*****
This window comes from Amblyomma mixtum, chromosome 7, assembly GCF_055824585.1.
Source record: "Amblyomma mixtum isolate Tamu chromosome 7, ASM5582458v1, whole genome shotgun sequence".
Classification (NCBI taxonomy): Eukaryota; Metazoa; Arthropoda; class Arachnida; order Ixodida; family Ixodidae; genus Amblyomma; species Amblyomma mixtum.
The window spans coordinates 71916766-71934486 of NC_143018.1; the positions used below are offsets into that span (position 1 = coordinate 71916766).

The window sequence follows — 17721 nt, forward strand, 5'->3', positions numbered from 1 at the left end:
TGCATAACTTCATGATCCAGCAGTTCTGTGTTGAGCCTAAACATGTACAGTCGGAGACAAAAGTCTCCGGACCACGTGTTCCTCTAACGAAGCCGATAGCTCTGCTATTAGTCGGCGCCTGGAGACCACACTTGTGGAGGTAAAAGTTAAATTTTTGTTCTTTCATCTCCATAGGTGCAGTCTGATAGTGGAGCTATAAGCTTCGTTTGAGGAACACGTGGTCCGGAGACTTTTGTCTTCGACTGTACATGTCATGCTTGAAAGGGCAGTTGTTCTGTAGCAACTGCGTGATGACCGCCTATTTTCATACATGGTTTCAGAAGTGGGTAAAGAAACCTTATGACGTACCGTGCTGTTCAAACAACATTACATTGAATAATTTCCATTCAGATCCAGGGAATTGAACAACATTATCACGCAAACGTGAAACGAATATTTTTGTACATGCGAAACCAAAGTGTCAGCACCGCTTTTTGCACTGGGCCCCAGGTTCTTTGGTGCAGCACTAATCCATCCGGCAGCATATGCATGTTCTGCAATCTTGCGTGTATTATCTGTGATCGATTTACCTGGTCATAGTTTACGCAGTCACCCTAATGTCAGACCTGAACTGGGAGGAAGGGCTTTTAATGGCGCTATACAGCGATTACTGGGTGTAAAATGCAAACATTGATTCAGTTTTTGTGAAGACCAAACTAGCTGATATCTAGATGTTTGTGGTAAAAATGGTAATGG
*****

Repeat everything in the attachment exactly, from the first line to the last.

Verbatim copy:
This window comes from Amblyomma mixtum, chromosome 7, assembly GCF_055824585.1.
Source record: "Amblyomma mixtum isolate Tamu chromosome 7, ASM5582458v1, whole genome shotgun sequence".
Classification (NCBI taxonomy): Eukaryota; Metazoa; Arthropoda; class Arachnida; order Ixodida; family Ixodidae; genus Amblyomma; species Amblyomma mixtum.
The window spans coordinates 71916766-71934486 of NC_143018.1; the positions used below are offsets into that span (position 1 = coordinate 71916766).

The window sequence follows — 17721 nt, forward strand, 5'->3', positions numbered from 1 at the left end:
TGCATAACTTCATGATCCAGCAGTTCTGTGTTGAGCCTAAACATGTACAGTCGGAGACAAAAGTCTCCGGACCACGTGTTCCTCTAACGAAGCCGATAGCTCTGCTATTAGTCGGCGCCTGGAGACCACACTTGTGGAGGTAAAAGTTAAATTTTTGTTCTTTCATCTCCATAGGTGCAGTCTGATAGTGGAGCTATAAGCTTCGTTTGAGGAACACGTGGTCCGGAGACTTTTGTCTTCGACTGTACATGTCATGCTTGAAAGGGCAGTTGTTCTGTAGCAACTGCGTGATGACCGCCTATTTTCATACATGGTTTCAGAAGTGGGTAAAGAAACCTTATGACGTACCGTGCTGTTCAAACAACATTACATTGAATAATTTCCATTCAGATCCAGGGAATTGAACAACATTATCACGCAAACGTGAAACGAATATTTTTGTACATGCGAAACCAAAGTGTCAGCACCGCTTTTTGCACTGGGCCCCAGGTTCTTTGGTGCAGCACTAATCCATCCGGCAGCATATGCATGTTCTGCAATCTTGCGTGTATTATCTGTGATCGATTTACCTGGTCATAGTTTACGCAGTCACCCTAATGTCAGACCTGAACTGGGAGGAAGGGCTTTTAATGGCGCTATACAGCGATTACTGGGTGTAAAATGCAAACATTGATTCAGTTTTTGTGAAGACCAAACTAGCTGATATCTAGATGTTTGTGGTAAAAATGGTAATGG